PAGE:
Chester Bennington’s old band Grey Daze on releasing new album ‘Amends’: “It was difficult, but healing”

Chester Bennington’s old band Grey Daze on releasing new album ‘Amends’: “It was difficult, but healing”

Before Chester Bennington was the frontman of the game-changing, multi-million-selling Linkin Park, he made music with young upstarts Grey Daze. Joining when he was just 15, the grunge-leaning band released two albums together (1994’s ‘Wake/Me’ and ‘…No Sun Today’ in 1997) while playing sold-out club shows across their home state of Arizona.

However after seven years together, they broke up in 1998 for a variety of unsurprising reasons – family, friction, fatigue – and went their separate ways. Chester flew to L.A. the following year to audition for Xero (the band that would become Linkin Park) and after ‘Hybrid Theory’s gargantuan success in 2000, record label politics scorched his history in Grey Daze, as well as their music, from The Internet. Chester and Grey Daze co-founder Sean Dowdell, who was also his best friend, didn’t talk for two years.

But today (June 26), Grey Daze release ‘Amends’ – a brand new record that features reworked tracks from their back catalog, built around Chester’s original vocal takes.


After getting back in contact in the early 00’s and starting Club Tattoo together, a tattoo & piercing studio with locations in Las Vegas and Arizona, Sean and Chester began to reminisce about those early days. In 2016 they had to organise an anniversary party and the idea of a one-off Grey Daze reunion was impossible to resist. Plans were set in motion but, as they often do, quickly snowballed into something more.

Chester Bennington
Chester Bennington in the new Grey Daze video. CREDIT: YouTube/Grey Daze

“We started getting approached by different promoters from all over the world, and that’s what led to us ultimately deciding to work on new material and re-record a record,” Sean tells NME. “We started working on it in early 2017. We would email ideas back-and-forth and we would hop on the phone where Chester would play me new songs that he was writing for it as well.”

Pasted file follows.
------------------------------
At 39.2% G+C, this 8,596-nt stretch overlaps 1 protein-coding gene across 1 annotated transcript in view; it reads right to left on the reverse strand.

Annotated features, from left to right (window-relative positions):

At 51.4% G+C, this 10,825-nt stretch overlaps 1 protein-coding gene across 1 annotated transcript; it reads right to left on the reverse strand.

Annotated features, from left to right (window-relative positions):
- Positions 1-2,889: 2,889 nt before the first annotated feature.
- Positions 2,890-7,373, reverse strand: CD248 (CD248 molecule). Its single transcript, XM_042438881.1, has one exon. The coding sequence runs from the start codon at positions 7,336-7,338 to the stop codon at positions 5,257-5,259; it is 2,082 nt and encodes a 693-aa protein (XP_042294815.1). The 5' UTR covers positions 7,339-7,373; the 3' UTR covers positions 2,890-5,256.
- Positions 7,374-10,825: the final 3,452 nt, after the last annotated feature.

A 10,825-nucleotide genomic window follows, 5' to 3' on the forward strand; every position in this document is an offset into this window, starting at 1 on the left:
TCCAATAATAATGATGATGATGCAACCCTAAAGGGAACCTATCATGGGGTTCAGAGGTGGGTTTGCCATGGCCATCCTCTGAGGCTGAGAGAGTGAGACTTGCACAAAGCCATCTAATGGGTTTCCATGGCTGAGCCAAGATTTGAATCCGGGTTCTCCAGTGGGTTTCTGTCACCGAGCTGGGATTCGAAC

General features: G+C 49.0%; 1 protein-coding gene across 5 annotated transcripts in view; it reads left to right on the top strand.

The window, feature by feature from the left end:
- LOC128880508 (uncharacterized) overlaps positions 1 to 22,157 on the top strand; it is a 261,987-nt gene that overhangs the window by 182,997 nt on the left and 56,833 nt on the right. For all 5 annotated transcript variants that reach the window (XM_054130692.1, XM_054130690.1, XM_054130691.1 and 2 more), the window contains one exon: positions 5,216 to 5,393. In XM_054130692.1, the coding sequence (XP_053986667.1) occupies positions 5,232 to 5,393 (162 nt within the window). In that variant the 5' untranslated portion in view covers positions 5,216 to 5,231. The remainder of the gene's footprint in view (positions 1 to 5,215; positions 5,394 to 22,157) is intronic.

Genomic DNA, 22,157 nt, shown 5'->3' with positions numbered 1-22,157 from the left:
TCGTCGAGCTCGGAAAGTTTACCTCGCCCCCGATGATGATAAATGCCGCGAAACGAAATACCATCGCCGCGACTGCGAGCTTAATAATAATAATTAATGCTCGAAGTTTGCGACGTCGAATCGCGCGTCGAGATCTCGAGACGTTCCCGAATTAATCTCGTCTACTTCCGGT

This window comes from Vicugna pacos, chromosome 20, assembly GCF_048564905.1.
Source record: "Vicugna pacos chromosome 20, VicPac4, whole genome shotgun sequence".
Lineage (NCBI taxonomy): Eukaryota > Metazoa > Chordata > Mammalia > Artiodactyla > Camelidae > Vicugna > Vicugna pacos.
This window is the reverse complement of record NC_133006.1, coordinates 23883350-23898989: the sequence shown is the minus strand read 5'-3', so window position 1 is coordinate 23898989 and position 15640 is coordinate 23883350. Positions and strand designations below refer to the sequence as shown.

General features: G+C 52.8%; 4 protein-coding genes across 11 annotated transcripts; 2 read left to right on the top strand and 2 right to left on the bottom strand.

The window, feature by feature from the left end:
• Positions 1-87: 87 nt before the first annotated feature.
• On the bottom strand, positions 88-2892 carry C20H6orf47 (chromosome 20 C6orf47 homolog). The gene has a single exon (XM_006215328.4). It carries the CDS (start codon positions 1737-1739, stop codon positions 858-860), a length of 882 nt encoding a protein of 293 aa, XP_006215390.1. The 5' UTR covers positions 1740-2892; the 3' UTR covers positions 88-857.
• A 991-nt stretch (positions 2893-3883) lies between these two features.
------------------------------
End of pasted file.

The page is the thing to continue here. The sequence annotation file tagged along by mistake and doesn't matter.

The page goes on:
While Linkin Park were on tour in support of  their final album ‘One More Light’, Chester told Sean, bassist Mace Beyers and new guitarist Cristin Davis to start reworking their Grey Daze back catalogue. He’d redo the vocals when he returned, they could release an album and maybe play some shows together.

Tragically though, Chester took his own life on July 20, 2017. After initially shelving the project, Dave, Chester’s family and the rest of Grey Daze decided to finish it to honour his memory. Talinda, Chester’s wife, took to Twitter to explain that, “when Chester passed away, Grey Daze’s reunion seemed like an afterthought to everyone involved, they were suffering, I was suffering, and there were way too many emotions to work through before we could even think about what would happen to that project.”


“Once the clouds lifted a bit, once we could focus on what Chester would want us to do, we looked for a way to continue what Chester was working on, the things he was proud of and wanted to share with his fans.”

The result is ‘Amends’, a brooding record of grunge-influenced anthems that takes the stony might of the 90’s alternative scene into the light of 2020. It features contributions from Korn’s James ‘Munky’ Shaffer and Brian ‘Head’ Welch on the moody hyperactive angst of ‘B12’ while Chester’s son Jaime sings on the aching ‘Soul Song’ (think Pearl Jam’s ‘Alive’ crossed with Linkin Park’s ‘Numb’).

We caught up with Sean to talk about the album, his friendship with Chester and if there’s anything else left in the vaults.